Rabeau previously pleaded guilty to causing the dog’s death. He must pay $800 restitution to the owner, Justin Kotulak, and $250 to the Calgary Humane Society. He also must take counselling for anger management.

Willie deWit, Rabeau’s lawyer, said outside court his client was relieved. “This has been hanging over his head for a number of years. It certainly has been a drain on him,” deWit said.

“Of course, he feels badly. He still has to deal with probation and counselling, but he’s glad to get it behind him and move on.

“Certainly, this happened on the spur of the moment. As he said, he’d rather take a bite now than react like that.”

Court heard the dog, which weighed no more than 4.5 kilograms, had escaped from its yard after owner Justin Kotulak let it out into the yard late at night.

When the dog came towards Rabeau, he retreated to his car, grabbed a 2-by-4 or baseball bat and struck the dog on the head.

Heather Anderson, founder of animal rights group DAISY (Delegates Against Inhumane Suffering Y), said she was extremely disappointed with the sentence.

“It’s the worst slap on the wrist I’ve seen,” she said outside court. “He deliberately killed this dog . . . and robbed this family of a lot of years of love from this dog.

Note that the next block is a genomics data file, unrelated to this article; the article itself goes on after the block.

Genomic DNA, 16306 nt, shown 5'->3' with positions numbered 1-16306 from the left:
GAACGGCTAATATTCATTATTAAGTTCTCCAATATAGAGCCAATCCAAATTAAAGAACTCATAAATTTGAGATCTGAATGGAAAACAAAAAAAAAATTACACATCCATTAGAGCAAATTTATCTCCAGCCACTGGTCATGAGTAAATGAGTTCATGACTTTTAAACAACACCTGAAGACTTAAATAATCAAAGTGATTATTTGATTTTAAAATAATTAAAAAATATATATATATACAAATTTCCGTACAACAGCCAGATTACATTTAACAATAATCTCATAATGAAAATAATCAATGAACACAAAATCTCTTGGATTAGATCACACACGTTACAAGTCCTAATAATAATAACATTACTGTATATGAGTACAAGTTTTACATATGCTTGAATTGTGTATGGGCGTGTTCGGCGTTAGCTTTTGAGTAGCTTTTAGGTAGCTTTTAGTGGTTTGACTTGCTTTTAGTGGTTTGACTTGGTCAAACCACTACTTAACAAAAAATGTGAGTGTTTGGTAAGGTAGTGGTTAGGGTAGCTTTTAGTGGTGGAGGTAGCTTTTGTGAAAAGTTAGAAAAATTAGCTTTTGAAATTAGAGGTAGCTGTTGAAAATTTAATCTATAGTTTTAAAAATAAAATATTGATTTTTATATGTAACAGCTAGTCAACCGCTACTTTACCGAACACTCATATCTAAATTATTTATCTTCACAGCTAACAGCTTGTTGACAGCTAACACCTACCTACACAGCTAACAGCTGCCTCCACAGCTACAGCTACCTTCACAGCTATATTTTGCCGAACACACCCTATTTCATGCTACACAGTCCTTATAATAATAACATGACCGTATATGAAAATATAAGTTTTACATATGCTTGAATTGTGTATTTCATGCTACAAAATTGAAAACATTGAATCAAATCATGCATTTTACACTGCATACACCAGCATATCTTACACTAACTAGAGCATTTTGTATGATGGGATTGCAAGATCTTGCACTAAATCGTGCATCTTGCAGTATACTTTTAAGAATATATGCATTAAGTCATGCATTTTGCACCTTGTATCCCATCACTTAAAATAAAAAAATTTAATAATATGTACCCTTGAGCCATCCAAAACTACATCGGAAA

“What is $800 when you lose a family member. Kids have to suffer and they blame themselves for letting the dog loose in the first place.”

Crown prosecutor Richelle Freiheit, who had sought 21 to 30 days jail, said she was surprised by the sentence, but would have to review the judge’s written decision before deciding whether to appeal.

“It’s been very tricky, because there is this explanation that he acted out of fear. It’s hard for someone to prove what’s in someone’s mind,” Freiheit said.

“You normally have to look at their actions. In this case we’ve got a man who says, ‘I love dogs, I’ve had pets.’ I can’t dispute that he was afraid. To me, it’s a bit strange to be afraid of a four-month-old husky puppy, if you’ve had that experience with dogs. But we can only prove what people saw and the evidence that was there.”

Court heard Kotulak had let Shea out into the backyard shortly before the incident and he managed to escape. When Kotulak discovered his dog was missing and went to the alley to look, he approached a vehicle with several occupants and heard one voice say “we just killed it.”

The owner then discovered the puppy, which had severe head trauma, was bleeding from the ears and started convulsing. The car then drove away.

Kotulak then picked up Shea and carried him to the backyard, where the puppy died in his arms.